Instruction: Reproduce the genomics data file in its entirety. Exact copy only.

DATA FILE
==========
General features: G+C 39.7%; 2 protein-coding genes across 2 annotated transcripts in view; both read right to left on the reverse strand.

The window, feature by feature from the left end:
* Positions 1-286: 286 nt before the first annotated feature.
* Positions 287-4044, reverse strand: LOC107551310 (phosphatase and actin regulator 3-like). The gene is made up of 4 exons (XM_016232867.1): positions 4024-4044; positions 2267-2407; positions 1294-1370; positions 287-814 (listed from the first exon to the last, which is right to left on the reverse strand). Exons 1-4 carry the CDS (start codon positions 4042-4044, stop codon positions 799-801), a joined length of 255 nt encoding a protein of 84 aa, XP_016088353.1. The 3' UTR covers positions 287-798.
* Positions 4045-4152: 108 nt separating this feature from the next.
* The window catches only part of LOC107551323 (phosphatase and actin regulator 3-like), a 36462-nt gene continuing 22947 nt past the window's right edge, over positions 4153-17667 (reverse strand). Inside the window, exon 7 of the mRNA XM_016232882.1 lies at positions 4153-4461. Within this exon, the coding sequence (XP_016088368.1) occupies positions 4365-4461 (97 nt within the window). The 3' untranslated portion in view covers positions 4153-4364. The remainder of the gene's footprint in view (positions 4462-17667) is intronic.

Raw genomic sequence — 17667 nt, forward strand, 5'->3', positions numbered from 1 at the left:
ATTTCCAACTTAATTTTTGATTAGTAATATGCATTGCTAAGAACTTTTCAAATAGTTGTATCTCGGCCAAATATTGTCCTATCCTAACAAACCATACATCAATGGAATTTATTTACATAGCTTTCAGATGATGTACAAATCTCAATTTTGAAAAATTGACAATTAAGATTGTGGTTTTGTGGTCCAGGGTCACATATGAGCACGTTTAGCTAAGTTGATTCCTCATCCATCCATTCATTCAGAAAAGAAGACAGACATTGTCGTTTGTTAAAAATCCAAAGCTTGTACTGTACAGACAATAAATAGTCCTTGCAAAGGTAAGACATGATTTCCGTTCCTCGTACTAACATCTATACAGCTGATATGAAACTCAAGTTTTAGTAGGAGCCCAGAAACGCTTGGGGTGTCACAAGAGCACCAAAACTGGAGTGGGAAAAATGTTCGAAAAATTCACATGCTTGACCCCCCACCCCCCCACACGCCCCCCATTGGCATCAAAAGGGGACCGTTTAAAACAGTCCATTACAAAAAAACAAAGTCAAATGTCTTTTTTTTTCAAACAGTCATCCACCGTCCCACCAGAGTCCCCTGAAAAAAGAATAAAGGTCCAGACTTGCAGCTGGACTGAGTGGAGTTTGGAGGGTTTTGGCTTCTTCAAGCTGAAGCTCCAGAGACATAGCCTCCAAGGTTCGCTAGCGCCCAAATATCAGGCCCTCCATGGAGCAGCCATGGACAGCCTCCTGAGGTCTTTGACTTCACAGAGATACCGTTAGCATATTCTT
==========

General features: G+C 39.7%; 2 protein-coding genes across 2 annotated transcripts in view; both read right to left on the reverse strand.

The window, feature by feature from the left end:
* Positions 1-286: 286 nt before the first annotated feature.
* Positions 287-4044, reverse strand: LOC107551310 (phosphatase and actin regulator 3-like). The gene is made up of 4 exons (XM_016232867.1): positions 4024-4044; positions 2267-2407; positions 1294-1370; positions 287-814 (listed from the first exon to the last, which is right to left on the reverse strand). Exons 1-4 carry the CDS (start codon positions 4042-4044, stop codon positions 799-801), a joined length of 255 nt encoding a protein of 84 aa, XP_016088353.1. The 3' UTR covers positions 287-798.
* Positions 4045-4152: 108 nt separating this feature from the next.
* The window catches only part of LOC107551323 (phosphatase and actin regulator 3-like), a 36462-nt gene continuing 22947 nt past the window's right edge, over positions 4153-17667 (reverse strand). Inside the window, exon 7 of the mRNA XM_016232882.1 lies at positions 4153-4461. Within this exon, the coding sequence (XP_016088368.1) occupies positions 4365-4461 (97 nt within the window). The 3' untranslated portion in view covers positions 4153-4364. The remainder of the gene's footprint in view (positions 4462-17667) is intronic.

Raw genomic sequence — 17667 nt, forward strand, 5'->3', positions numbered from 1 at the left:
ATTTCCAACTTAATTTTTGATTAGTAATATGCATTGCTAAGAACTTTTCAAATAGTTGTATCTCGGCCAAATATTGTCCTATCCTAACAAACCATACATCAATGGAATTTATTTACATAGCTTTCAGATGATGTACAAATCTCAATTTTGAAAAATTGACAATTAAGATTGTGGTTTTGTGGTCCAGGGTCACATATGAGCACGTTTAGCTAAGTTGATTCCTCATCCATCCATTCATTCAGAAAAGAAGACAGACATTGTCGTTTGTTAAAAATCCAAAGCTTGTACTGTACAGACAATAAATAGTCCTTGCAAAGGTAAGACATGATTTCCGTTCCTCGTACTAACATCTATACAGCTGATATGAAACTCAAGTTTTAGTAGGAGCCCAGAAACGCTTGGGGTGTCACAAGAGCACCAAAACTGGAGTGGGAAAAATGTTCGAAAAATTCACATGCTTGACCCCCCACCCCCCCACACGCCCCCCATTGGCATCAAAAGGGGACCGTTTAAAACAGTCCATTACAAAAAAACAAAGTCAAATGTCTTTTTTTTTCAAACAGTCATCCACCGTCCCACCAGAGTCCCCTGAAAAAAGAATAAAGGTCCAGACTTGCAGCTGGACTGAGTGGAGTTTGGAGGGTTTTGGCTTCTTCAAGCTGAAGCTCCAGAGACATAGCCTCCAAGGTTCGCTAGCGCCCAAATATCAGGCCCTCCATGGAGCAGCCATGGACAGCCTCCTGAGGTCTTTGACTTCACAGAGATACCGTTAGCATATTCTT